The Bacteroidetes phylum consists of four major classes, namely, Bacteroidia, Flavobacteria, Sphingobacteria, and Cytophagia, all of which have a role in fermenting otherwise indigestible carbohydrates [8]. Within these four classes, the most commonly found genera are Sphingobacterium, Bacteroides, Tannerella, Parabacteroides, Alistipes, and Prevotella, all of which are Gram-negative [9]. In humans, dietary fibers and fructooligosaccharides are indigestible in the sense that humans do not produce the enzymes for the digestion of these compounds [10]. However, bacteria present in the gut can ferment these compounds for their own benefit, releasing short chain fatty acids (SCFAs) within the host (gut environment) in the process [11]. This process can be beneficial for humans from an energetics perspective, as SCFAs can constitute a significant source of energy [7]. Firmicutes also play an important role in the generation of SCFAs, the main SCFA produced being butyrate (some Bacteroidetes also produce butyrate) [12,13]. The Firmicutes phyla can be grouped into three major classes: Clostridia, Negativicutes, and Bacilli. Firmicutes consist of over 200 genera, including Staphylococcus, Lactobacillus, Ruminococcus, and Clostridium [9]. The Firmicutes phyla consists primarily of Gram-positive bacteria, with the exception being those in the class Negativicutes. Negativicutes are interesting because of the presence of an outer membrane with lipopolysaccharides, making them stain Gram-negative [14]. The Firmicutes phyla has not been thoroughly investigated, and therefore a comprehensive understanding regarding its benefit to the human body remains elusive and largely non-conclusive as of yet. Nevertheless, the Firmicutes population is clearly positively associated with dysbiosis, with lower numbers of Firmicutes considered more ideal. The focus of most microbiome studies centers around decreased numbers of Firmicutes, derived from an observational standpoint, thus leaving a knowledge gap regarding Firmicutes’ function and mechanism(s) of action. However, it is believed that their primary role lies in metabolic degradation of an energy source [15] and can therefore be associated with calorie bioavailability and utilization. Firmicutes have also been found to raise lipid droplet numbers in zebrafish, which positively correlates with fatty acid uptake [16]. This is important, as fatty acids can store energy in the body to be used when glucose is not available [17] and have proven health benefits in certain cases depending on the type, such as a decreased risk of heart disease, cancer, and arthritis [18,19]. The issue with Firmicutes and metabolic deregulation has arguably to do with the degree of accumulation leading to significant lipid amount stored. In a healthy individual, the low number of Firmicutes present results in adequate energy uptake of the host that does not lead to high calorie availability, thus disfavoring positive energy balance. Overabundance of Firmicutes, in contrast, results in increased energy harvest, a higher caloric bio-availability, positive energy balance, all eventually promoting weight gain [7]. While this is not known for certain, it has been proposed as a biologically plausible and reasonably probable mechanism via which Firmicutes play a role in weight gain and eventually the development of obesity over time.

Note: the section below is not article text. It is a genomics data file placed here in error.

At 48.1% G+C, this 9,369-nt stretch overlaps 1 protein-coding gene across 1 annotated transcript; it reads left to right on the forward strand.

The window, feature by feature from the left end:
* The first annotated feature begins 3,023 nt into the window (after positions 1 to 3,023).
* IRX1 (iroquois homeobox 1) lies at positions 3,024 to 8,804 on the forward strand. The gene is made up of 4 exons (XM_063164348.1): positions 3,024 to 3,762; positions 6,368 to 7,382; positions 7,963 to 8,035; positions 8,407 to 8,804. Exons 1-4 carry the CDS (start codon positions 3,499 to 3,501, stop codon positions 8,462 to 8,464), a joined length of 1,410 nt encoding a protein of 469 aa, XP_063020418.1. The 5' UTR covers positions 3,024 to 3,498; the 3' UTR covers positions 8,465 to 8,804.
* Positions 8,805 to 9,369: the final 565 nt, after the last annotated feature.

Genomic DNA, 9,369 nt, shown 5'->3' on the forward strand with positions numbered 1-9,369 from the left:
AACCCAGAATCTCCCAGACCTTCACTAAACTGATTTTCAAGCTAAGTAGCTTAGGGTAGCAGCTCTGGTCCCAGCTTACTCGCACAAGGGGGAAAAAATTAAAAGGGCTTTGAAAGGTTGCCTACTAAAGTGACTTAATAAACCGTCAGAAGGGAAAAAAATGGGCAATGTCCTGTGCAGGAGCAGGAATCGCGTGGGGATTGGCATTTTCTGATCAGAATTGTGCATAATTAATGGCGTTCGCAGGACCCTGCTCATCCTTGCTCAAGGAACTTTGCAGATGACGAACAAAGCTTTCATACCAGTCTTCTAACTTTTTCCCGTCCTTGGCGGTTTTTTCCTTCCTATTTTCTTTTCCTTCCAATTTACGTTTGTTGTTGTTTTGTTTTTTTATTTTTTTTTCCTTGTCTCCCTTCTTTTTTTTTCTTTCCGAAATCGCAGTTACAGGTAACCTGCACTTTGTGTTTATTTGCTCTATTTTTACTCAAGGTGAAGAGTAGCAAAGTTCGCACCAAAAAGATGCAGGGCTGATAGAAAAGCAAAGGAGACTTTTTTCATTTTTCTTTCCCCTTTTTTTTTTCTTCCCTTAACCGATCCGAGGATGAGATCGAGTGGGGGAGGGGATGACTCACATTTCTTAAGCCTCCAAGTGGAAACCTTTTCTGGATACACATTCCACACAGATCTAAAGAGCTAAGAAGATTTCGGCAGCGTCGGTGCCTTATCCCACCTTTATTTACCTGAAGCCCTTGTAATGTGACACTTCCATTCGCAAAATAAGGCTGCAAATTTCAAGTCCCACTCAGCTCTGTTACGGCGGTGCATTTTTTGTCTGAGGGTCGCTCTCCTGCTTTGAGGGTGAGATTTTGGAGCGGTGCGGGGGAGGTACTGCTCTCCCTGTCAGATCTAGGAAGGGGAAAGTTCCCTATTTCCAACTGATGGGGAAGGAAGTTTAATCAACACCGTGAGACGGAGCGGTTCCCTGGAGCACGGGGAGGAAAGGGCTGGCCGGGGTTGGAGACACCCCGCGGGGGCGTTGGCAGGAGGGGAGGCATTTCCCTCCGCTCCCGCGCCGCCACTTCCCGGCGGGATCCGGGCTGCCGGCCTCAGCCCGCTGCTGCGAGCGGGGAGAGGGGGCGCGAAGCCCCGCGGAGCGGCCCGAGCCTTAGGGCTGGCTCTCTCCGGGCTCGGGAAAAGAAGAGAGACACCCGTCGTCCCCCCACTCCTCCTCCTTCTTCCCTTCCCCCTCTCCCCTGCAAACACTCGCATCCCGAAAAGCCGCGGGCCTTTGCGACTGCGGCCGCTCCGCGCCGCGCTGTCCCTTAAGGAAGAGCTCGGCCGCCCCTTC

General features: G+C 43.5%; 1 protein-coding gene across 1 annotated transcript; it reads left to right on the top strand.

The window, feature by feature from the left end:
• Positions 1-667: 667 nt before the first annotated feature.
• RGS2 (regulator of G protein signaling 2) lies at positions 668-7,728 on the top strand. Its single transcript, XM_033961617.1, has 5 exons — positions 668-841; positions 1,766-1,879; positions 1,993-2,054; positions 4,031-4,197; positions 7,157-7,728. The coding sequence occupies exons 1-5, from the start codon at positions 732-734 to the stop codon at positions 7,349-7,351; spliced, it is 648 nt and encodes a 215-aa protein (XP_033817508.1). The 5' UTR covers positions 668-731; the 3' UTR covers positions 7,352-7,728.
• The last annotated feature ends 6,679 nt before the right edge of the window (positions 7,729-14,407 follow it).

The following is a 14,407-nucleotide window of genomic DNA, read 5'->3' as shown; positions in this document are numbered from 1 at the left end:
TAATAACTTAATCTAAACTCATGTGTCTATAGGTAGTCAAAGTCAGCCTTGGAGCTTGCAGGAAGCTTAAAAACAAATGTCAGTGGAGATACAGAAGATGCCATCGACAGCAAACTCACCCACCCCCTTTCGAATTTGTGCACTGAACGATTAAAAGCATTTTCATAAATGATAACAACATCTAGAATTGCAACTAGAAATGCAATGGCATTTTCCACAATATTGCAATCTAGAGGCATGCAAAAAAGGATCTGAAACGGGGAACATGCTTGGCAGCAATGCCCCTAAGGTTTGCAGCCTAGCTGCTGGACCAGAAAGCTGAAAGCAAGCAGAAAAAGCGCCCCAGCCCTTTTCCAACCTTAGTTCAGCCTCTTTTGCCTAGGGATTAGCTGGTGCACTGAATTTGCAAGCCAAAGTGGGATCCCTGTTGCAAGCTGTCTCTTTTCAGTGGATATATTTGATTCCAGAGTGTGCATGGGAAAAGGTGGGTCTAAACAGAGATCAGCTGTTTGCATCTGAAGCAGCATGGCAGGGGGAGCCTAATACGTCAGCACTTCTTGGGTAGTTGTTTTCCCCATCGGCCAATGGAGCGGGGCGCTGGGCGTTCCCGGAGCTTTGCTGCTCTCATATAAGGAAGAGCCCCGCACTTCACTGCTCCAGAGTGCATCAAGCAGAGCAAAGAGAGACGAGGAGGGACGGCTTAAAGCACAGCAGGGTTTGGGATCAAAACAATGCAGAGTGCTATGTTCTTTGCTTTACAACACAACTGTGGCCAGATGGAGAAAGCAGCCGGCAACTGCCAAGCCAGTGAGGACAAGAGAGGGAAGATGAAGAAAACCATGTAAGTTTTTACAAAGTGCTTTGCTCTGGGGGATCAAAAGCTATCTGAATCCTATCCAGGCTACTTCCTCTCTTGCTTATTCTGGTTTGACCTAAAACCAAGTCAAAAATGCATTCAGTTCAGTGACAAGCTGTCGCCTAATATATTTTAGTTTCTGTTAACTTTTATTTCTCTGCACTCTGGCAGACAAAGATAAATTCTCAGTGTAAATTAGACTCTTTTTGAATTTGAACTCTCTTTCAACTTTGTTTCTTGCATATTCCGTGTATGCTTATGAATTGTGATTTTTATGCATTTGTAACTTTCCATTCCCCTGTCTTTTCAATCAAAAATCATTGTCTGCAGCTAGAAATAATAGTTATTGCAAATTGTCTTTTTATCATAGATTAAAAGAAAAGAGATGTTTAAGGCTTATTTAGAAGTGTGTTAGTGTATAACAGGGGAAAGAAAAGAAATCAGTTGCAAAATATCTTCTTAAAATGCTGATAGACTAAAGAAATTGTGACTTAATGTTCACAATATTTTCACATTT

Eubiosis vs. Dysbiosis

Eubiosis (from Greek ευ/eu: good and βίος/bios: life) refers to the normal/healthy profile of gut microflora, as opposed to dysbiosis (from Greek δυς/dys: non-favorable/difficult and βίος/bios: life) which produces a demography that induces risk for certain diseases (Figure 1).
In a state of eubiosis, the microbiome plays several roles in producing SCFAs, branched chain amino acids (BCAAs), affecting lipid metabolism, and generating other key metabolites. Eubiosis in the gut typically is a condition in which there is a vibrant gut bacterial population composed of 95% Bacteroidetes, and 5% Firmicutes, forming an ideal B/F ratio. When the B/F ratio is such, the microbiome extends optimized gut health, regulates and controls opportunistic pathogens, and contributes to the entire body’s good health. [20]. Dysbiosis, on the other hand, can be defined as any change in the normal/desirable flora in an otherwise healthy gut [20]. In the vast majority of cases, dysbiosis has a negative impact, and can lead to obesity and the onset of several diseases, typically of chronic nature, including T2DM and ensuing CVD (Figure 2) [20].
In a groundbreaking experiment by Turnbaugh et al., germ-free (GF) mice were colonized with gut microbiota from conventionally raised (CONV) mice and were monitored for changes in weight. Within 10–14 days, the GF mice displayed increased body fat, despite a decrease in food consumption [5]. This change was shown to be attributed to the microbial fermentation of undigestible polysaccharides, absorption of monosaccharides, and genes in the microbiome that promote the growth of adipocytes. These findings led researchers to support that obese individuals are typically more efficient at energy harvest, by means of their microbiome, compared to lean counterparts, which may provide some explanation for weight gain.